Molly Brooks was working all day digitizing comics, freelancing all night drawing comics, and struggling to find the time and creative energy to do what she really wanted to do—make her own comic. So she teamed up with her friend and fellow creator Andrea Tsurumi to create a minicomic together. “We decided to do a collaborative project, so I wouldn’t let her down by not doing my part of the deal and she wouldn’t let me down,” Brooks says. That minicomic became the starting point for her first original graphic novel, Sanity & Tallulah (Disney-Hyperion).
Tsurumi and Brooks decided the two comics should share a common theme. “We were both really into detective stories and Star Trek, and we were both trying to introduce more female protagonists into our work, so I think it was Andrea who came up with the idea of science fiction teen girl detectives,” Brooks says. “We each took that phrase and went off into our little art corner and made our stories.”
Brooks started out with the idea of two friends who are traveling through space and exploring areas they aren’t supposed to get into. They became rule-bending science prodigy Sanity Jones and her strong-willed friend Tallulah Vega. “Seeing how they would react to the plot I had in mind helped me figure out who the characters were, so by the time I finished the story for the first mini, they were basically the same characters that are in the graphic novel,” she says. “I liked them a lot, and I had a lot of other ideas for ridiculous situations that I could drop them into.”
The story grew out of Brooks’s love of a particular type of science fiction. “The part I like best is where the science is goofy and unhinged enough that the problems are extremely bizarre, but it’s anchored in reality enough that the answers to those problems are somewhat logical,” she says. “I really like the MacGyver aspect of intelligent people coming up with solutions and kludges and patches on the fly, in the middle of a trying situation.”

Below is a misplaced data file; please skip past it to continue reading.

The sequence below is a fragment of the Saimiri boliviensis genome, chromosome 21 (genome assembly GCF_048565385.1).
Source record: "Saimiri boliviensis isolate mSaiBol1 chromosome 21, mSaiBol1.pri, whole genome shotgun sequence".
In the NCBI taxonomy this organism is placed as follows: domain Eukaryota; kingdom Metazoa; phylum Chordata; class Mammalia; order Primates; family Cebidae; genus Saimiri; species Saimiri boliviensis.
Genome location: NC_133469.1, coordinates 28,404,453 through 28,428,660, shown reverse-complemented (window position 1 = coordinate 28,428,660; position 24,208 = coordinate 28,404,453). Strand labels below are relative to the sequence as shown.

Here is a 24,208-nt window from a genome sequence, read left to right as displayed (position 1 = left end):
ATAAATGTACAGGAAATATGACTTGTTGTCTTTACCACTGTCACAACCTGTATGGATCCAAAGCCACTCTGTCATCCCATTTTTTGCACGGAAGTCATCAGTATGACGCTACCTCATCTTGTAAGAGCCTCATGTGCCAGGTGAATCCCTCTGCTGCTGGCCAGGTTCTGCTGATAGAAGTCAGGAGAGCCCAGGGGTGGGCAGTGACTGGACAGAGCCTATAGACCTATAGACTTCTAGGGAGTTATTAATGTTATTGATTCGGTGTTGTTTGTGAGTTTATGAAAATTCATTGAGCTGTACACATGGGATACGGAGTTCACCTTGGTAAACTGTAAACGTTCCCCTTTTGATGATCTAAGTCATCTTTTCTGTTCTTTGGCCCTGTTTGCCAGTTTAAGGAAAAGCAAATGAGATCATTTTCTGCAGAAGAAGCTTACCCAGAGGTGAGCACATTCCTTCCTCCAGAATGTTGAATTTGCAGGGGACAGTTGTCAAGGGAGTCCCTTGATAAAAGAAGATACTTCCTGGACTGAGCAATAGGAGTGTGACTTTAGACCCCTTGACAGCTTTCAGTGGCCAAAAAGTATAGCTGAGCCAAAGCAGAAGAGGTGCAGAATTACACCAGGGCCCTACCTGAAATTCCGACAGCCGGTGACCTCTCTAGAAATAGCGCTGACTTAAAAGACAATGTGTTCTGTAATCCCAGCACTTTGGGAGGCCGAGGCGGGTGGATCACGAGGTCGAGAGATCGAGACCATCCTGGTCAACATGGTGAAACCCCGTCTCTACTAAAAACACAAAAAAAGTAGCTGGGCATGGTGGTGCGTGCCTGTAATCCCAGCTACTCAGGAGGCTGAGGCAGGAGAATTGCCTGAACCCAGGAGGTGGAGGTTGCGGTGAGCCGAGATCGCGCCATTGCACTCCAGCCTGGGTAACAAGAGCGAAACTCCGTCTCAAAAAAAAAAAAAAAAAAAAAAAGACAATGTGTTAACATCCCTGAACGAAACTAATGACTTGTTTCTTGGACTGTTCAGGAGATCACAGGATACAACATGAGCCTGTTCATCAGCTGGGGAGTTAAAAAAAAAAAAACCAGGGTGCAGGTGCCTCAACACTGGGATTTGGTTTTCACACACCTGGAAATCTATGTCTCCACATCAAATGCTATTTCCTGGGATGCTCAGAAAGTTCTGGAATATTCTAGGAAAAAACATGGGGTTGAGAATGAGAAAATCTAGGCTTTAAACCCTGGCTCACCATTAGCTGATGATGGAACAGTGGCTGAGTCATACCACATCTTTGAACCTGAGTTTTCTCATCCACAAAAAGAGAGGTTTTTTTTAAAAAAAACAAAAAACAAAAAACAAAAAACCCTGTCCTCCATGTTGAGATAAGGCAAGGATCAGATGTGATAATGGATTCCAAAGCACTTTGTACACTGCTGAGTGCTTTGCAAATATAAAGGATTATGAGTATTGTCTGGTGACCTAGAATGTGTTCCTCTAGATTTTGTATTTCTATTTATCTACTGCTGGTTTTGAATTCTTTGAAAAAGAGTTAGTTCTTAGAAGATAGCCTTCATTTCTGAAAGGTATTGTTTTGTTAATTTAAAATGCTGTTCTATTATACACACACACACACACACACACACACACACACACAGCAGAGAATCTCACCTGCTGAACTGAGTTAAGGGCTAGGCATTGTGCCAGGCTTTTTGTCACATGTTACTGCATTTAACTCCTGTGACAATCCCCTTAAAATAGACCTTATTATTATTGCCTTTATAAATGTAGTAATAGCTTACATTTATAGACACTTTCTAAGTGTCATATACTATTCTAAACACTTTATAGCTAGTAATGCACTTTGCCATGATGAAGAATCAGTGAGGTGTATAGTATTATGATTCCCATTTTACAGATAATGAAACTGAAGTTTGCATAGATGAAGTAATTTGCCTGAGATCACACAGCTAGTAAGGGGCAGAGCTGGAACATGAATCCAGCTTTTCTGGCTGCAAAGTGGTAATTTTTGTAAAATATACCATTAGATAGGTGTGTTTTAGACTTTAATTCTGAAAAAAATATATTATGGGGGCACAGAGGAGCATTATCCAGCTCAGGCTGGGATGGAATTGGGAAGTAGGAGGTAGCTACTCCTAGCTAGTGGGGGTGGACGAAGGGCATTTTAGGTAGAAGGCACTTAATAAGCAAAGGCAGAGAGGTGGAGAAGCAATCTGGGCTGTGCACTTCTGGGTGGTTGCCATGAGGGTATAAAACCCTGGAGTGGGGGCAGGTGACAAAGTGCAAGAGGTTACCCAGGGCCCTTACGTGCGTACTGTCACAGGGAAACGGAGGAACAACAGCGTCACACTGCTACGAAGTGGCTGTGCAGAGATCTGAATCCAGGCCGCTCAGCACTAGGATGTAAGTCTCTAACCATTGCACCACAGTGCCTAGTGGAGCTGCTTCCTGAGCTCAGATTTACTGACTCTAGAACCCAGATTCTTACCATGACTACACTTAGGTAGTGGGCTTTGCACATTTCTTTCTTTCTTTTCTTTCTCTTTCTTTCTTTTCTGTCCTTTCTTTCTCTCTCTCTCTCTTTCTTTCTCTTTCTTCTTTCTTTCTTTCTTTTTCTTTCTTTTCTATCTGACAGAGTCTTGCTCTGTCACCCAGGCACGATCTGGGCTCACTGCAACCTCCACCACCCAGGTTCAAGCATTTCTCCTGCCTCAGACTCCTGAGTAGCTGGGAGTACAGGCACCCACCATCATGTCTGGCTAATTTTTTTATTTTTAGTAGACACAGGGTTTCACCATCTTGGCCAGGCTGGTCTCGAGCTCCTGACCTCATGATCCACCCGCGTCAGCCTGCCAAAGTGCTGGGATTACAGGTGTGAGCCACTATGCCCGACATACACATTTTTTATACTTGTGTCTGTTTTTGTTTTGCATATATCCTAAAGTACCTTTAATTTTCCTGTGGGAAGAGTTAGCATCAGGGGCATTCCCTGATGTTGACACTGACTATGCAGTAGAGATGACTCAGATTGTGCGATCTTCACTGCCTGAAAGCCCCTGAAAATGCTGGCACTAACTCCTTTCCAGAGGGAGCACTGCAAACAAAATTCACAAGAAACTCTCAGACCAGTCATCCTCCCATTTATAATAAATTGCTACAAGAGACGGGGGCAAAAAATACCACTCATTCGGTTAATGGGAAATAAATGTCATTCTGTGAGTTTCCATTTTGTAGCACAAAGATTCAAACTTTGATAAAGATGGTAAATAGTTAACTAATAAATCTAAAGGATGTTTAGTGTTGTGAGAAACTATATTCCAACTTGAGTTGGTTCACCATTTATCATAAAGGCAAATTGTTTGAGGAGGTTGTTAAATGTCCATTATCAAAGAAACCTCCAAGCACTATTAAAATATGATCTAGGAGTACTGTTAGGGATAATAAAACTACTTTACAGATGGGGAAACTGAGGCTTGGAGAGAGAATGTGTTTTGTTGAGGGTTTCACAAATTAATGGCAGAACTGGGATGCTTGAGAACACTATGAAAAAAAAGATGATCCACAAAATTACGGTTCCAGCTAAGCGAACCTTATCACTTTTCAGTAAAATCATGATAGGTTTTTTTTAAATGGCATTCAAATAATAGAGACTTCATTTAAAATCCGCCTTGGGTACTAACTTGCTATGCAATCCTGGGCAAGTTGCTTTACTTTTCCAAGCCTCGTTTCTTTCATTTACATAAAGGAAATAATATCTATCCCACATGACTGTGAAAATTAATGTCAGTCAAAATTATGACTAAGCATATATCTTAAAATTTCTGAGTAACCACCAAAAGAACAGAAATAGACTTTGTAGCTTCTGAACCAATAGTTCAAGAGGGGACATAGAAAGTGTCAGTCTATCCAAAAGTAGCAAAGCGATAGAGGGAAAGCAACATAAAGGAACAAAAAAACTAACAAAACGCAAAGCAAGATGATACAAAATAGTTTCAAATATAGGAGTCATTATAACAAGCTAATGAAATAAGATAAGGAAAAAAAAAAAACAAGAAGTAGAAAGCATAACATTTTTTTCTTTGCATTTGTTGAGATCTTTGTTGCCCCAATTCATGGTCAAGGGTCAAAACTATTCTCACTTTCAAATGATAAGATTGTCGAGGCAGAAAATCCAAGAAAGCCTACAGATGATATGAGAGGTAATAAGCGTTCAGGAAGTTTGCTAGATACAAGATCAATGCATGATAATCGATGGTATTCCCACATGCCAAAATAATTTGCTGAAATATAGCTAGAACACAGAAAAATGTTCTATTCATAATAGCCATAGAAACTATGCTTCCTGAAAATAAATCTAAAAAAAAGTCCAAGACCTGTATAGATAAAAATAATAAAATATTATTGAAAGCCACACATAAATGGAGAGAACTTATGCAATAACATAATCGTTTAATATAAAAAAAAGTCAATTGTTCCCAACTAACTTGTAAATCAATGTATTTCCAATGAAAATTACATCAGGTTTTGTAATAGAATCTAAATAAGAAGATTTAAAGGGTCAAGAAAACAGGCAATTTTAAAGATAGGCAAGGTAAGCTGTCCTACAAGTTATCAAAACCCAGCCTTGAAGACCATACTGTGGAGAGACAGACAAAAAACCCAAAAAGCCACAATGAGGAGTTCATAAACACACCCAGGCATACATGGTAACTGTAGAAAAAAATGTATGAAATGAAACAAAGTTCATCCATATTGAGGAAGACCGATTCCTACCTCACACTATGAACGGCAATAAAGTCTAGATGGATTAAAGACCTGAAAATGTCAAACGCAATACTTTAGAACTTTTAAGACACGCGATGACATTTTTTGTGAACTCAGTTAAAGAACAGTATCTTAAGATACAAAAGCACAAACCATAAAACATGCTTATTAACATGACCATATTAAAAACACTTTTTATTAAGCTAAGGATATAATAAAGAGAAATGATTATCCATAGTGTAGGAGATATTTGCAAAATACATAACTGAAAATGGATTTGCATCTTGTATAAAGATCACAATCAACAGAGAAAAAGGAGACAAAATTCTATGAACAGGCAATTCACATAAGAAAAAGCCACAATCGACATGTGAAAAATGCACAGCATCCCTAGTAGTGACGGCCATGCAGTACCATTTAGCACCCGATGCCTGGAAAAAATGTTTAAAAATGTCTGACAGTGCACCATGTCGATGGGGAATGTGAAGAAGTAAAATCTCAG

The Sanity and Tallulah minicomic, paired with Tsurumi’s story, debuted at the Small Press Expo comics festival in 2014. For some artists, the next step would have been to create more self-published comics, perhaps funded by Kickstarter, and grow the audience from there. Brooks wasn’t interested. “I like traditional publishers,” she says. “My goal with self-publishing and doing minicomics was to try to get the attention of a publisher that would be able to do marketing and stuff for me. I’m very uncomfortable selling myself.”
The freelance illustration project that was keeping Brooks up nights was Science Comics: Flying Machines: How the Wright Brothers Soared (First Second). Heather Alexander, then an agent at Pippin Properties, saw a mention of the book in Publishers Weekly, noticed that Brooks was unagented, and reached out to her. As Brooks’s agent, Alexander helped her develop a pitch and sell a three-book Sanity and Tallulah series to Disney-Hyperion.
Once Sanity & Tallulah landed at Disney, Brooks found a new collaborator in her editor, Rotem Moscovich. Brooks admits she was nervous about working with an editor for the first time: “I was having flashbacks to art school critiques,” she says. “I was bracing to have my ego crushed.” Instead, when she sat down with Moscovich and the book’s designer, she says, “It was like we were on the same page, but they were looking at it from just a different enough angle that they could find the issues. We were working toward the same goal and they were helping me to get there, and that’s really exciting.”